In one of the outings of CERAC to Mbiyeh village in Donga Mantung following a renovation of the Mbiyeh Integrated Health Centre in February 2011, the Mayor for Ndu Mr Nfor David Karngong poured encomiums on CERAC and by extension the First Lady when he said that "CERAC has become the mother of mothers, the parent of orphans and the husband of widows." This statement is a form of worship of Chantal Biya who is the founder President and sponsor of its activities by a Mayor who was voted into office from the opposition SDF. A deeper interpretation of this statement shows that the First Lady is regarded as that mother who can solve all the problems of the people but in reality this cannot be true because CERAC cannot claim to play the role of the Cameroon government in providing solutions to the problems of its people.

Through CERAC and JACHABY, the First Lady's effigies like those of her husband have been placed on clothes, calendars, offices and other public places. How else can an association be personalised and the First Lady deified through the conspicuous display of her effigies in public. The SDF opposition party lambasted this personality cult as anti-democratic. (18) The public display of effigies breads democratic intolerance and promotes deification of individuals beyond their ability to deliver and govern to the satisfaction of all and sundry. This may make them to erroneously think that they are being worshipped and puffed-up because they are very popular when in actual fact those doing so are engaged in self positioning (19) and not support. This culture of effigy public display and worship in public and private spaces is a manifestation of sycophancy for circumstantial supporters and pretentious leadership. The First Lady of Niger in the 1960s Aisha Hamani Diouri was reputed to have personalised power to the extent that it was alleged that she controlled the husband like a marionette. Through the personalisation of power, she manipulated the country's elite and dictated the pace of cultural and social trends. When the coup d'etat of 1966 took place, she was killed and her husband spared. Her crime was the personalisation of power in Niger. (20)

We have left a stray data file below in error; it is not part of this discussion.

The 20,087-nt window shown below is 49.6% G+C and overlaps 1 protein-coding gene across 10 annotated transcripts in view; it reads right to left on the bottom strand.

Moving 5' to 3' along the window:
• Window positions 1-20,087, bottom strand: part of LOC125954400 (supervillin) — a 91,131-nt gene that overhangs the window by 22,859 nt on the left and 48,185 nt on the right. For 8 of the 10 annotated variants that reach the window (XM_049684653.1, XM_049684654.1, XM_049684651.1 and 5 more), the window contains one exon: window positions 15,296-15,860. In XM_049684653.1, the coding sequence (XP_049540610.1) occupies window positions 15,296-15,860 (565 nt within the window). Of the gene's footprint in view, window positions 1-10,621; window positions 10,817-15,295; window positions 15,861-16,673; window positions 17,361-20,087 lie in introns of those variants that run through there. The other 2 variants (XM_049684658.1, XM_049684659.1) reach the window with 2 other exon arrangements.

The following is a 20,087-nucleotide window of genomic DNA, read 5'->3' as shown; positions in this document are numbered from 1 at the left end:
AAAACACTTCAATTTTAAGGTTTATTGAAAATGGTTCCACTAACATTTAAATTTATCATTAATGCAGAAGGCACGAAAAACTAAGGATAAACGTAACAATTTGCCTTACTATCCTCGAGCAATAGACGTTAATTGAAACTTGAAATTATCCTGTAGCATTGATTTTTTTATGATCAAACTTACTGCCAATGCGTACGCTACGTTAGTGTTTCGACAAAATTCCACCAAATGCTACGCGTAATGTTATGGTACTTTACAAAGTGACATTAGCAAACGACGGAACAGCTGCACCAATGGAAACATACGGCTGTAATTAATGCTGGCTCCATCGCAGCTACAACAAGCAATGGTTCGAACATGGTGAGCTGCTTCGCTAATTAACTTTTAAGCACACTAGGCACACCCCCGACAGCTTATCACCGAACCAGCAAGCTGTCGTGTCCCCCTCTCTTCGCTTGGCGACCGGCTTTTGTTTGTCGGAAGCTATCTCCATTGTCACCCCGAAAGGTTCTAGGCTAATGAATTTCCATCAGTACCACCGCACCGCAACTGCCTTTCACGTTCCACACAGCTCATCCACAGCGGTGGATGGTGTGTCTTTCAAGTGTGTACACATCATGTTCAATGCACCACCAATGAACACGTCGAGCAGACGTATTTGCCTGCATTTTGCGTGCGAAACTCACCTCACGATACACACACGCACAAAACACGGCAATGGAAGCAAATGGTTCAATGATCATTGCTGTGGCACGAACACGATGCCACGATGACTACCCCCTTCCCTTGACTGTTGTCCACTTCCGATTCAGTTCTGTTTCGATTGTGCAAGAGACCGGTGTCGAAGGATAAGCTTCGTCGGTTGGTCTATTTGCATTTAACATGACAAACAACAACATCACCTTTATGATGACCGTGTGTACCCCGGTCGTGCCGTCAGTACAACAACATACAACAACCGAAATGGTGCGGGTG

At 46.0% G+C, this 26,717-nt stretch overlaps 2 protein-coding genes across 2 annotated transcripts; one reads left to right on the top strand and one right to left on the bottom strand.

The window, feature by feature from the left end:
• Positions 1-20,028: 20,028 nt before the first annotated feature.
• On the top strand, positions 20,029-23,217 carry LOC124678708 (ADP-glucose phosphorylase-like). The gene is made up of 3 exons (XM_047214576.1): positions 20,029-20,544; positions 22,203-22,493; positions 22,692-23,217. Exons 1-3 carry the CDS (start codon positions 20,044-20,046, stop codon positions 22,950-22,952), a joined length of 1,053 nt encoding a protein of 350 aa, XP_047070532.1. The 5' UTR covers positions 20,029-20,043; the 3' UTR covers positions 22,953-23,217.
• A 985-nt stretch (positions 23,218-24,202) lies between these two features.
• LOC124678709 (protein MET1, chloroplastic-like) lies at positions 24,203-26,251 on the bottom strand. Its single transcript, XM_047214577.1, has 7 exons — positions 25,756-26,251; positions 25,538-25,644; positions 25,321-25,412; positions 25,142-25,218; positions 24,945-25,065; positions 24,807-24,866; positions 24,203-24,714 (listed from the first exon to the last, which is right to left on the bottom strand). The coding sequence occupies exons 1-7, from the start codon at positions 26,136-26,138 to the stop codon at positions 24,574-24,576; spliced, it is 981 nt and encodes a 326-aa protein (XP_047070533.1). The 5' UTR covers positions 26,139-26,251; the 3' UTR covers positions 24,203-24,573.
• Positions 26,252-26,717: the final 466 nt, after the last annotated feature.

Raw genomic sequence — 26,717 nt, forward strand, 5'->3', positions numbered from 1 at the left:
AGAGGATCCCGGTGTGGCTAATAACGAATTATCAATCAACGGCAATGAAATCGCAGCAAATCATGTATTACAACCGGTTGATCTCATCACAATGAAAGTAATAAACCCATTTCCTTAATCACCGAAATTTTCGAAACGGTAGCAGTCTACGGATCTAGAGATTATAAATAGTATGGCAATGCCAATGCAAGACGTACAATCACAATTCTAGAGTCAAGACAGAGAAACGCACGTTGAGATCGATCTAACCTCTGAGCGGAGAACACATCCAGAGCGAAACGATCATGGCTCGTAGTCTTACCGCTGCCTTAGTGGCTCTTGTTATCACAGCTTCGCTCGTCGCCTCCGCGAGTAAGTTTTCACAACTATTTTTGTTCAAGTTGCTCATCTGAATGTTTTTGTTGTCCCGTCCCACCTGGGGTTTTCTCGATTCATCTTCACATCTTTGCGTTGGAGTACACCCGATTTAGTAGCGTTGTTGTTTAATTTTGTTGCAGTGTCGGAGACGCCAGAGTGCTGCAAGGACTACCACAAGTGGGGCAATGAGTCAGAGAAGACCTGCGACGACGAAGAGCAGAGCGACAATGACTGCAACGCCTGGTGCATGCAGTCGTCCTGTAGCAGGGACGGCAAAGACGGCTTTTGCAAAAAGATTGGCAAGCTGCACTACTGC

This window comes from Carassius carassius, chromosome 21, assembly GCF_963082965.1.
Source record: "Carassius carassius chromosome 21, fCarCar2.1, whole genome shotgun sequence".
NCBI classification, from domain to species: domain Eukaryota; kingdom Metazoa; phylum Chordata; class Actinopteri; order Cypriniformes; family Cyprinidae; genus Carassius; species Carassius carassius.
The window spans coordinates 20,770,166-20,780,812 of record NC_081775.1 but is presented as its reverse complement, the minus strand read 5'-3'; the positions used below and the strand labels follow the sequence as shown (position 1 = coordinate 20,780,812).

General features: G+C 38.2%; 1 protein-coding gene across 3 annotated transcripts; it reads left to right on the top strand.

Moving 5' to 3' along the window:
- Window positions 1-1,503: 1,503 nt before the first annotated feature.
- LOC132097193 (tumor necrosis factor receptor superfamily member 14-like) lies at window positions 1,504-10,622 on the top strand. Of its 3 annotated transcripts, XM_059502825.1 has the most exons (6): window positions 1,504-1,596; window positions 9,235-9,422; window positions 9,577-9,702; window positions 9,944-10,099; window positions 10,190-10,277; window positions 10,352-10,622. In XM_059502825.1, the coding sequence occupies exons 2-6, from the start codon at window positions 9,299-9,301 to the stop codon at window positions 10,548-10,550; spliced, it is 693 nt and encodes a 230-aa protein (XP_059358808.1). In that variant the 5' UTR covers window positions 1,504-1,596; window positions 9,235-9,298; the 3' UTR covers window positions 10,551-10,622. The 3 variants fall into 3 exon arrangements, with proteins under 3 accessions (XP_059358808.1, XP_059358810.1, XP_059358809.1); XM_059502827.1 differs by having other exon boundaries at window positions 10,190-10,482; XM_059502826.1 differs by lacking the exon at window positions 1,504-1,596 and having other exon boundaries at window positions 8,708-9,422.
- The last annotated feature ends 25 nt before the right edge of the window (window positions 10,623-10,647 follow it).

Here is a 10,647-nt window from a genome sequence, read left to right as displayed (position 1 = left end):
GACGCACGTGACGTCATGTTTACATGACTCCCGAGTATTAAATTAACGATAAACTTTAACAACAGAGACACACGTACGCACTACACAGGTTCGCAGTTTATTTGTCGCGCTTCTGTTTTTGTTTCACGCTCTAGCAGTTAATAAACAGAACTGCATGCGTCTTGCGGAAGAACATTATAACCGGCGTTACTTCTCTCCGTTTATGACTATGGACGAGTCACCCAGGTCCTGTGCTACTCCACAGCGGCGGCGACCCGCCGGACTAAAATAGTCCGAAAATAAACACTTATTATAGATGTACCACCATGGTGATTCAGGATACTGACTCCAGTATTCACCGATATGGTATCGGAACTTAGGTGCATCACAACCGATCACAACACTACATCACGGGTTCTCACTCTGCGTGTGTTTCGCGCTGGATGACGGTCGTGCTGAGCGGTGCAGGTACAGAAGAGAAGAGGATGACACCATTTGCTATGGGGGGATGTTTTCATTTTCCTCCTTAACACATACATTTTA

In addition, through the activities of JACHABY and CERAC in Cameroon, women of all walks of life have found space to exercise power in their own way and to contribute to filling a void in the management and distribution of resources of the country. Many women of position within the civil service and parastatals have found in CERAC an avenue through which to share their experiences on socio-economic issues of the Cameroonian masses. More importantly, they have used it to examine best strategies of manipulation to remain in leading positions and reap the benefits there from. This is what wives of ministers, women ministers, female directors of companies and other state structures do to survive and support their husbands' political ambitions. Prior to the creation of CERAC, these women did not have a structured association through which they could mobilise different capabilities more meaningfully for their good as well as for their kinsmen and women. They take all forms of excuses and lavishly squander public resources placed under their control in the name of supporting or running errands for CERAC.

Through CERAC, the elite women who are fewer than the ordinary rural women have tried to occupy a higher socio-political space and to maintain it by hook or crook. They occasionally organise meetings in the different regions of the country during which they deliver gifts of farm implements, drugs, beds and other basic needs for the rural women. Through this, they have justified access to state funds through missions, petrol bonds, accommodation in hotels and other associated benefits. As long as they carry out many sensitisation tours to the region, they secure state resources to justify their continuous expenditure and loyalty to the ruling party however unconvincing this might be.